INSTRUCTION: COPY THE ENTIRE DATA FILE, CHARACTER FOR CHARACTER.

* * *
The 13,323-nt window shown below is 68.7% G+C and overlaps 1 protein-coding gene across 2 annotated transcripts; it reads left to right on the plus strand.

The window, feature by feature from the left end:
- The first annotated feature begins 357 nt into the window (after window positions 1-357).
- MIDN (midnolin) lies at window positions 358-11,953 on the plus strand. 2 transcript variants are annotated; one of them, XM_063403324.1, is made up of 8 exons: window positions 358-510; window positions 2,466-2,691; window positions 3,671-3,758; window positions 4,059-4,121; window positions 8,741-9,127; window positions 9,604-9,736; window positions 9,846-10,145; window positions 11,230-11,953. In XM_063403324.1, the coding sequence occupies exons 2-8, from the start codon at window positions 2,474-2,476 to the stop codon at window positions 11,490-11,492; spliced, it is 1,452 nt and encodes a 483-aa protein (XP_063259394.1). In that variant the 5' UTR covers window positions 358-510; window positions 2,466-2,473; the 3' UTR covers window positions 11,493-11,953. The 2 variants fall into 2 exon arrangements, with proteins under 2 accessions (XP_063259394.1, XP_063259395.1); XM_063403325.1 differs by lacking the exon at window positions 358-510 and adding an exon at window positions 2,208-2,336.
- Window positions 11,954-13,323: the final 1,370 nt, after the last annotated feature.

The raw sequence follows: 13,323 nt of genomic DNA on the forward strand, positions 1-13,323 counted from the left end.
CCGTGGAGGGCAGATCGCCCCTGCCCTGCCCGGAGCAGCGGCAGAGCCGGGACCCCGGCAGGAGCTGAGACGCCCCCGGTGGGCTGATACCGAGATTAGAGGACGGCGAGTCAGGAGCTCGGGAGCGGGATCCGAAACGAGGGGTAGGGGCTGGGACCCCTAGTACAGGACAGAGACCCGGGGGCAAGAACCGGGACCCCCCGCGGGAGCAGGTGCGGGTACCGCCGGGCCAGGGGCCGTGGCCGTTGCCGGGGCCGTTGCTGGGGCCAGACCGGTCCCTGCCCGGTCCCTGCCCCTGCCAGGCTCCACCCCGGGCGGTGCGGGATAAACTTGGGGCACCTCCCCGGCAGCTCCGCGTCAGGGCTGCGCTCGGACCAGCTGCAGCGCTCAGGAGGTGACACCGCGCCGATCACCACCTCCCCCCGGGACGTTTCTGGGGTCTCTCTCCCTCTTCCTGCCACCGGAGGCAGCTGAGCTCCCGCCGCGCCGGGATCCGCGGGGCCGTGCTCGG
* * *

The 13,323-nt window shown below is 68.7% G+C and overlaps 1 protein-coding gene across 2 annotated transcripts; it reads left to right on the plus strand.

The window, feature by feature from the left end:
- The first annotated feature begins 357 nt into the window (after window positions 1-357).
- MIDN (midnolin) lies at window positions 358-11,953 on the plus strand. 2 transcript variants are annotated; one of them, XM_063403324.1, is made up of 8 exons: window positions 358-510; window positions 2,466-2,691; window positions 3,671-3,758; window positions 4,059-4,121; window positions 8,741-9,127; window positions 9,604-9,736; window positions 9,846-10,145; window positions 11,230-11,953. In XM_063403324.1, the coding sequence occupies exons 2-8, from the start codon at window positions 2,474-2,476 to the stop codon at window positions 11,490-11,492; spliced, it is 1,452 nt and encodes a 483-aa protein (XP_063259394.1). In that variant the 5' UTR covers window positions 358-510; window positions 2,466-2,473; the 3' UTR covers window positions 11,493-11,953. The 2 variants fall into 2 exon arrangements, with proteins under 2 accessions (XP_063259394.1, XP_063259395.1); XM_063403325.1 differs by lacking the exon at window positions 358-510 and adding an exon at window positions 2,208-2,336.
- Window positions 11,954-13,323: the final 1,370 nt, after the last annotated feature.

The raw sequence follows: 13,323 nt of genomic DNA on the forward strand, positions 1-13,323 counted from the left end.
CCGTGGAGGGCAGATCGCCCCTGCCCTGCCCGGAGCAGCGGCAGAGCCGGGACCCCGGCAGGAGCTGAGACGCCCCCGGTGGGCTGATACCGAGATTAGAGGACGGCGAGTCAGGAGCTCGGGAGCGGGATCCGAAACGAGGGGTAGGGGCTGGGACCCCTAGTACAGGACAGAGACCCGGGGGCAAGAACCGGGACCCCCCGCGGGAGCAGGTGCGGGTACCGCCGGGCCAGGGGCCGTGGCCGTTGCCGGGGCCGTTGCTGGGGCCAGACCGGTCCCTGCCCGGTCCCTGCCCCTGCCAGGCTCCACCCCGGGCGGTGCGGGATAAACTTGGGGCACCTCCCCGGCAGCTCCGCGTCAGGGCTGCGCTCGGACCAGCTGCAGCGCTCAGGAGGTGACACCGCGCCGATCACCACCTCCCCCCGGGACGTTTCTGGGGTCTCTCTCCCTCTTCCTGCCACCGGAGGCAGCTGAGCTCCCGCCGCGCCGGGATCCGCGGGGCCGTGCTCGG